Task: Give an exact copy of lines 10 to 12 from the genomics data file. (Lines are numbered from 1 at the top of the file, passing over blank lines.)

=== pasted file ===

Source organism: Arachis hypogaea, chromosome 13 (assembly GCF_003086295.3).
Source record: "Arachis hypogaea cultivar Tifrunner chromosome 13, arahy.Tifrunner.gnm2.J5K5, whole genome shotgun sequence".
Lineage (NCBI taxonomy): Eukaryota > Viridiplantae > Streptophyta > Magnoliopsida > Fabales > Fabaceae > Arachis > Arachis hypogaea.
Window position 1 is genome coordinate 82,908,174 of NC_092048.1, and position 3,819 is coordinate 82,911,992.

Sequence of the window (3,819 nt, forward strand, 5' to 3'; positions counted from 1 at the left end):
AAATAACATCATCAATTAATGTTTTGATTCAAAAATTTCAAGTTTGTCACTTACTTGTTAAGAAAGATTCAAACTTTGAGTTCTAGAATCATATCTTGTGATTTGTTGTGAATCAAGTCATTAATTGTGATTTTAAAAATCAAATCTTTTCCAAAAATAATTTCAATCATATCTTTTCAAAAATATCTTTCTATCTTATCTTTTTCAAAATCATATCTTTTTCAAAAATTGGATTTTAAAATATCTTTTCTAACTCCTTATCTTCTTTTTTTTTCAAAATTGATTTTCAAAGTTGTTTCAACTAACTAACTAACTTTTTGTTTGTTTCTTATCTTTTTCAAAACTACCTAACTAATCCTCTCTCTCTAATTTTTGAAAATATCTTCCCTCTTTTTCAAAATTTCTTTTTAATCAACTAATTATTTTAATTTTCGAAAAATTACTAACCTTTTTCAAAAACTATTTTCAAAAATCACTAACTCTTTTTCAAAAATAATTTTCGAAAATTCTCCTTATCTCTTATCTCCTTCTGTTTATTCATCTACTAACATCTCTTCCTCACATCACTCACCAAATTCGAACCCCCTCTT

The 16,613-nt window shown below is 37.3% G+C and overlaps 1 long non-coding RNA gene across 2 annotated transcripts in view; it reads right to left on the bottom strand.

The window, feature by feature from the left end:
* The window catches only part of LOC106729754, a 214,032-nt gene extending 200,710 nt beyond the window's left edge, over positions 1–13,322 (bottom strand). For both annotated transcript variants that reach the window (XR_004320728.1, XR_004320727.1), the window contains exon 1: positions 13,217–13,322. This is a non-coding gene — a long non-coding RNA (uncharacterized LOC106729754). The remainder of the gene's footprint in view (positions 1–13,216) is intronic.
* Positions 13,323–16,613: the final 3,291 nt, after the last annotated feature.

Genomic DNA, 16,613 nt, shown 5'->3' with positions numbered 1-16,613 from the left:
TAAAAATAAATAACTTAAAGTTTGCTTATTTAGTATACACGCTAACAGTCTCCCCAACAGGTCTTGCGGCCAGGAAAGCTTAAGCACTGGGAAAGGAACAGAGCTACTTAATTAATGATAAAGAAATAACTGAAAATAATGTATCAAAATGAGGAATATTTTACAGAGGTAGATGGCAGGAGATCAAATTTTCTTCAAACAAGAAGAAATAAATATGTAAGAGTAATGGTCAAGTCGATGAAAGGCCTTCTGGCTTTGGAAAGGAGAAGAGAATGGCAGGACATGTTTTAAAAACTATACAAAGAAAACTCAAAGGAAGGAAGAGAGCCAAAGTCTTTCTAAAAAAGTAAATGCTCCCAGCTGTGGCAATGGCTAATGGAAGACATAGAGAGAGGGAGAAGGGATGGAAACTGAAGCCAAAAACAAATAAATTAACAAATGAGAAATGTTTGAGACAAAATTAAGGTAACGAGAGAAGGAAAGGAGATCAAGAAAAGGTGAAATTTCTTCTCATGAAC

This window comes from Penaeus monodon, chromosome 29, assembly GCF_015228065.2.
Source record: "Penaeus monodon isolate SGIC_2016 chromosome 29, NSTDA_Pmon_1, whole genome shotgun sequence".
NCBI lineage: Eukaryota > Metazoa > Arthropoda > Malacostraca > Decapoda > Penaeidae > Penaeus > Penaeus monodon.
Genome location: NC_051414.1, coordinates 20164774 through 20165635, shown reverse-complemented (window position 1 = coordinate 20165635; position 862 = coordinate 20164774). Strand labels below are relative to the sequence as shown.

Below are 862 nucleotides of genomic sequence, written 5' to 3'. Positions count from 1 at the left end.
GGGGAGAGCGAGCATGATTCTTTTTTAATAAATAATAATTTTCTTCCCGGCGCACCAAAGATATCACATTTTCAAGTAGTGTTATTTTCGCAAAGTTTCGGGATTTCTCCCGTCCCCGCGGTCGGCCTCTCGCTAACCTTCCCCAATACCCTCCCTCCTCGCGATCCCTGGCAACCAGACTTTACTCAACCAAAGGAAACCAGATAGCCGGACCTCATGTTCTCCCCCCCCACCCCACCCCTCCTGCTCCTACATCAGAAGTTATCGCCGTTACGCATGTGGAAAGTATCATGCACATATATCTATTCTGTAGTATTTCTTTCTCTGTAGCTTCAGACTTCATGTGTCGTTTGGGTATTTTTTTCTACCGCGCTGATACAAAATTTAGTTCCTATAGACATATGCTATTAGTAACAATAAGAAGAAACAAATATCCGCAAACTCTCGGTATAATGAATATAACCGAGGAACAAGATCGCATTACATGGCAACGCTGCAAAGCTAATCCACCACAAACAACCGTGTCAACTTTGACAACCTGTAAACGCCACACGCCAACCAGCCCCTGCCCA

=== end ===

* Positions 13,323–16,613: the final 3,291 nt, after the last annotated feature.

Genomic DNA, 16,613 nt, shown 5'->3' with positions numbered 1-16,613 from the left:
TAAAAATAAATAACTTAAAGTTTGCTTATTTAGTATACACGCTAACAGTCTCCCCAACAGGTCTTGCGGCCAGGAAAGCTTAAGCACTGGGAAAGGAACAGAGCTACTTAATTAATGATAAAGAAATAACTGAAAATAATGTATCAAAATGAGGAATATTTTACAGAGGTAGATGGCAGGAGATCAAATTTTCTTCAAACAAGAAGAAATAAATATGTAAGAGTAATGGTCAAGTCGATGAAAGGCCTTCTGGCTTTGGAAAGGAGAAGAGAATGGCAGGACATGTTTTAAAAACTATACAAAGAAAACTCAAAGGAAGGAAGAGAGCCAAAGTCTTTCTAAAAAAGTAAATGCTCCCAGCTGTGGCAATGGCTAATGGAAGACATAGAGAGAGGGAGAAGGGATGGAAACTGAAGCCAAAAACAAATAAATTAACAAATGAGAAATGTTTGAGACAAAATTAAGGTAACGAGAGAAGGAAAGGAGATCAAGAAAAGGTGAAATTTCTTCTCATGAAC